Hitler ‘stuffed up a damn good idea’
17 June 2006
Colin Ansell spoke frankly when interviewed at his cluttered, busy, printing shop:
When did you first become an admirer of Adolf Hitler?
Probably at secondary school. I’m a child of the 50s, we were force-fed war from the Allied viewpoint. I had an inquiring mind and wanted to know if the Nazis were so flaming evil, why? I’ve always asked questions about everything.
Yes, I read Mein Kampf. It didn’t make much sense to me. It was only when I delved into history that what Hitler wrote about started to make sense to me. I admired what Hitler tried to do but I I’m critical of what he did. He came up with a damn good idea and stuffed it up completely. Mussolini did the same in Italy.
I didn’t form the Nazi Party in New Zealand, it already existed. I think it was formed by a Mr Darnell. I sort of took it over. There had been a pre-war fascist movement in NZ and a lot of our early supporters were those people. It wasn’t a strong movement at its peak, it only had maybe 200 members. At that time we had the Cold War and communism was the big evil. I was very anti-communist.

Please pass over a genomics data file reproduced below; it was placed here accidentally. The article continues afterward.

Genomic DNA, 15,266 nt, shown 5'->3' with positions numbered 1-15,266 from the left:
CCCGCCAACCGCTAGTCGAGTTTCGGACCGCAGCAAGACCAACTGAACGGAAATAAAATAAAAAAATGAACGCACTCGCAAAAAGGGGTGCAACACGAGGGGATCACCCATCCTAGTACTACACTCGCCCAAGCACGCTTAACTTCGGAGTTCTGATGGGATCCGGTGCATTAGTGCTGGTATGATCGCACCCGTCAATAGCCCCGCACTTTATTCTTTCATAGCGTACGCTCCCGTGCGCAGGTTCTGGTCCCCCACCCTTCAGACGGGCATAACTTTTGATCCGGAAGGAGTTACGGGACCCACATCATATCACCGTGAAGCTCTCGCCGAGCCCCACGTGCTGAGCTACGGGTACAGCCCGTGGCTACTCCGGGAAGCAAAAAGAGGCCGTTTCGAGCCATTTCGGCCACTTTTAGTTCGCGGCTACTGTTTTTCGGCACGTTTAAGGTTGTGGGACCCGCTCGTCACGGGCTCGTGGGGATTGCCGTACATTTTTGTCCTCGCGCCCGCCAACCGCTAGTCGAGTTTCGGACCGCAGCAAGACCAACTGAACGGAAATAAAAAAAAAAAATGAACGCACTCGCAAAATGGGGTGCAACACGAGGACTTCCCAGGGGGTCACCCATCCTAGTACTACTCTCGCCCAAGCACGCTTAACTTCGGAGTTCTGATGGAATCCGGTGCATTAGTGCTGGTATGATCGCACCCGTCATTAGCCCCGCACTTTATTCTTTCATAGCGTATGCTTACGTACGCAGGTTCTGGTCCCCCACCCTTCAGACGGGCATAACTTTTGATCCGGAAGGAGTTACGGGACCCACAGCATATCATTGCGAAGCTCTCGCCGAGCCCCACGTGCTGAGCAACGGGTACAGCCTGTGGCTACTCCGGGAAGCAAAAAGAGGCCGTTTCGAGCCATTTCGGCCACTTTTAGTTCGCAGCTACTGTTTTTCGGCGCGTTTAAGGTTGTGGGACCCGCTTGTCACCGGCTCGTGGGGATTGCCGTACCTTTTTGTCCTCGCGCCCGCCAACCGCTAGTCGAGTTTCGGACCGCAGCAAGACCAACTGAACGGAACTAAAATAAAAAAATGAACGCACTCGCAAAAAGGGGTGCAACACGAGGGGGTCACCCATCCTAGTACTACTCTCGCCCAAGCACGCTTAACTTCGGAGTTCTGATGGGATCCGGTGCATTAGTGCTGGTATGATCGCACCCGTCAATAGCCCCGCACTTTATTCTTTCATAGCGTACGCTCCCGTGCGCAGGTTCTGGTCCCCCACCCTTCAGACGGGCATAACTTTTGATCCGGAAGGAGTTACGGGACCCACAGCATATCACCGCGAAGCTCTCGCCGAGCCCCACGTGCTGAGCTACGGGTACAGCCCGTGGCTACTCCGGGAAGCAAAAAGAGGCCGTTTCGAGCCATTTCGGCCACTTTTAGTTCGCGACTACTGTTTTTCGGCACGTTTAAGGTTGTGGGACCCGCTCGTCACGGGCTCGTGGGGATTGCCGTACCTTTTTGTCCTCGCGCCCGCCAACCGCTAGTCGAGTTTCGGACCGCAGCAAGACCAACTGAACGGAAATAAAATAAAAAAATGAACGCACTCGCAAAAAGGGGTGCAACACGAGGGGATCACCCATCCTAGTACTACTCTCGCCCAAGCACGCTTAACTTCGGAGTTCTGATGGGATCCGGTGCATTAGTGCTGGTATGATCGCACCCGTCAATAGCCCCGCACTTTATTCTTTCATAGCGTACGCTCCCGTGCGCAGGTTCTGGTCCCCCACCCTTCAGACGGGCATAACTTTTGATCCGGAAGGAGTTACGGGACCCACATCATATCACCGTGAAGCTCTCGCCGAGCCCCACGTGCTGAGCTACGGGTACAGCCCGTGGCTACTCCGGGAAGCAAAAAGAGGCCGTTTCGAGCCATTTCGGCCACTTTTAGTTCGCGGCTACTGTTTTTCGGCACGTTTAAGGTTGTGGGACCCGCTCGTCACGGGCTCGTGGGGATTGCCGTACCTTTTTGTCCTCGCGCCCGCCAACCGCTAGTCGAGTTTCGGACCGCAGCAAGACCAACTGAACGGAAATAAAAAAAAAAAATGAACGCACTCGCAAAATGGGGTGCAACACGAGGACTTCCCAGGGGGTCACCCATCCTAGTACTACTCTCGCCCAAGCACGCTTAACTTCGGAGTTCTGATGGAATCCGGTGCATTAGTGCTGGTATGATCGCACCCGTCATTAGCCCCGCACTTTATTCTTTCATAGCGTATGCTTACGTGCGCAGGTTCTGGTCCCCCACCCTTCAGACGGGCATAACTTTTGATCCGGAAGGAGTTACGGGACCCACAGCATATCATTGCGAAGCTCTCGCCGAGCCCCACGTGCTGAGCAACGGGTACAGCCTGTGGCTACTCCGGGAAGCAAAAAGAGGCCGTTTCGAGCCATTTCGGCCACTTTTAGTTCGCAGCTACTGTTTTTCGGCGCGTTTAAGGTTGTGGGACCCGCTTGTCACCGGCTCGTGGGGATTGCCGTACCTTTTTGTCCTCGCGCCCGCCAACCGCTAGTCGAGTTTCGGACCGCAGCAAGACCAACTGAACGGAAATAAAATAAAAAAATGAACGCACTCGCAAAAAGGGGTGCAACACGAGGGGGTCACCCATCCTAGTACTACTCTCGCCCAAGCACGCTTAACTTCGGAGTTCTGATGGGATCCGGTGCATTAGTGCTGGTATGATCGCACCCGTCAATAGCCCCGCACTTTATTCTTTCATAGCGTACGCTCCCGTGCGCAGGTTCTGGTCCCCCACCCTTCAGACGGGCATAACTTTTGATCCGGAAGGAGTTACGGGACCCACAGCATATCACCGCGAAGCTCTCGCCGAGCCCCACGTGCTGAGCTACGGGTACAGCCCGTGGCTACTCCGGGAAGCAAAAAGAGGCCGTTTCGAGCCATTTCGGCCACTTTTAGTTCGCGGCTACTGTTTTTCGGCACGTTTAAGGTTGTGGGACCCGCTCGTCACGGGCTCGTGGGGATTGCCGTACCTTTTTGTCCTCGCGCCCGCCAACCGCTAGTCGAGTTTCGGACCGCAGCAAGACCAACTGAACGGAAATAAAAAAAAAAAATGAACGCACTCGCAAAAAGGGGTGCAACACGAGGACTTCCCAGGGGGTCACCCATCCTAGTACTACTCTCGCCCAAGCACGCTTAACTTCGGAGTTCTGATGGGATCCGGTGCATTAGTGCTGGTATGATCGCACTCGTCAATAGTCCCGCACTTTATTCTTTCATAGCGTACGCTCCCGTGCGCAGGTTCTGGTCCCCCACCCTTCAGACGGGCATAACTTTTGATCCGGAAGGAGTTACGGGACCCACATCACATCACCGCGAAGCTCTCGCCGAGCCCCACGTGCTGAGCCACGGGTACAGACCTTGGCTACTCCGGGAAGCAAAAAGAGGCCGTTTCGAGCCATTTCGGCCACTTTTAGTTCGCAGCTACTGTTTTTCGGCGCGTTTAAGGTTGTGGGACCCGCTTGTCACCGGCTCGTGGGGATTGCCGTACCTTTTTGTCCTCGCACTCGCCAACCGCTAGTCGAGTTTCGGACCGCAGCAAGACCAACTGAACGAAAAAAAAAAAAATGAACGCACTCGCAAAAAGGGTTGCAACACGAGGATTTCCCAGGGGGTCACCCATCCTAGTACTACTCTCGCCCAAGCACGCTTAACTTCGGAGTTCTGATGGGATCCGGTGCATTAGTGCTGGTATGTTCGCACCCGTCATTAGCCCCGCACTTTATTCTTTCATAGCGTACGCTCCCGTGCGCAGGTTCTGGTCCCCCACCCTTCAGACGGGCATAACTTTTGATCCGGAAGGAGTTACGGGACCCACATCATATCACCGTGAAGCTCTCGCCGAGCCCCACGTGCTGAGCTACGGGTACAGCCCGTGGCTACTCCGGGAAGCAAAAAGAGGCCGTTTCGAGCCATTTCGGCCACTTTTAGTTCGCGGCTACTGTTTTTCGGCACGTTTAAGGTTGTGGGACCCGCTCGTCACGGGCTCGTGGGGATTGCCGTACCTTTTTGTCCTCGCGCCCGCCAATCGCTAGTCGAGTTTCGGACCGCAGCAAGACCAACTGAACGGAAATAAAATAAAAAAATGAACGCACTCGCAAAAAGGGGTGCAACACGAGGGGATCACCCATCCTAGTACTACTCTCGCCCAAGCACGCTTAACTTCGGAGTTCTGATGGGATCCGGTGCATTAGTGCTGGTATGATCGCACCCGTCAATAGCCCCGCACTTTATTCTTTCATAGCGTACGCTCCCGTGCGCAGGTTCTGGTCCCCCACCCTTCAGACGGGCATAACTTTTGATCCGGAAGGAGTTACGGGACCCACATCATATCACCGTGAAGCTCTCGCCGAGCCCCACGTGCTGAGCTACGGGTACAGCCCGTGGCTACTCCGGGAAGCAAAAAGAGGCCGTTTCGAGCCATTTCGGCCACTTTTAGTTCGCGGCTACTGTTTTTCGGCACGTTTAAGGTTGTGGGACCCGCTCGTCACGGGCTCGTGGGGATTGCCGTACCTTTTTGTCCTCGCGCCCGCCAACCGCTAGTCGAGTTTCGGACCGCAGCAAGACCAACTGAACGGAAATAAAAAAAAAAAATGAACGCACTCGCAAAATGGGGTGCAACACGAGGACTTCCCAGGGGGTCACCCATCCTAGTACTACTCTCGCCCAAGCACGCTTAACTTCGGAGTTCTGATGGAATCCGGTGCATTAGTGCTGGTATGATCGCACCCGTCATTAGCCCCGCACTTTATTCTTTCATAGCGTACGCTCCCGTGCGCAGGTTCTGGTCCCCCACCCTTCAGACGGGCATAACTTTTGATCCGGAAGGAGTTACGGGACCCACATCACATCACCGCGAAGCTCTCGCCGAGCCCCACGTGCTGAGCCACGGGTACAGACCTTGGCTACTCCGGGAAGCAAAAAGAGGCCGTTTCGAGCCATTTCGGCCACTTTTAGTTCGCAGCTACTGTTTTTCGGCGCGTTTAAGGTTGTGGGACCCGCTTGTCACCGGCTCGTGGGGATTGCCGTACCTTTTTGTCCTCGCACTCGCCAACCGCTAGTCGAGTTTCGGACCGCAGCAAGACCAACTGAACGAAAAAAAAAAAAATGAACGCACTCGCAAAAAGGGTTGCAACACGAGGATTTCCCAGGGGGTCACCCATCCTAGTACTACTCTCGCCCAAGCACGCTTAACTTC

Were you anti-Jewish?
Not really, I don’t think so.
Were you a white supremacist?
I believed in all the propaganda that was put out by overseas groups and, yes, we published it in our publications.
Did you believe in the master race?
No, I believe the European people were gifted to bring civilisation to the world, which we have done. We haven’t made a good job of it in some areas, but we have dragged a lot of countries kicking and screaming into the 20th century.
But to be a national socialist and to believe in Hitler, you must have supported those beliefs?
It’s hard to define. The way I saw national socialism is you had to do what you saw was best for your country. I believed in my interpretation of national socialism. I’m still a nationalist. This is my country and God help anybody who tries to take it off me. The party was a gathering point for all sorts of extremists.
But you were a leader and clear thinker?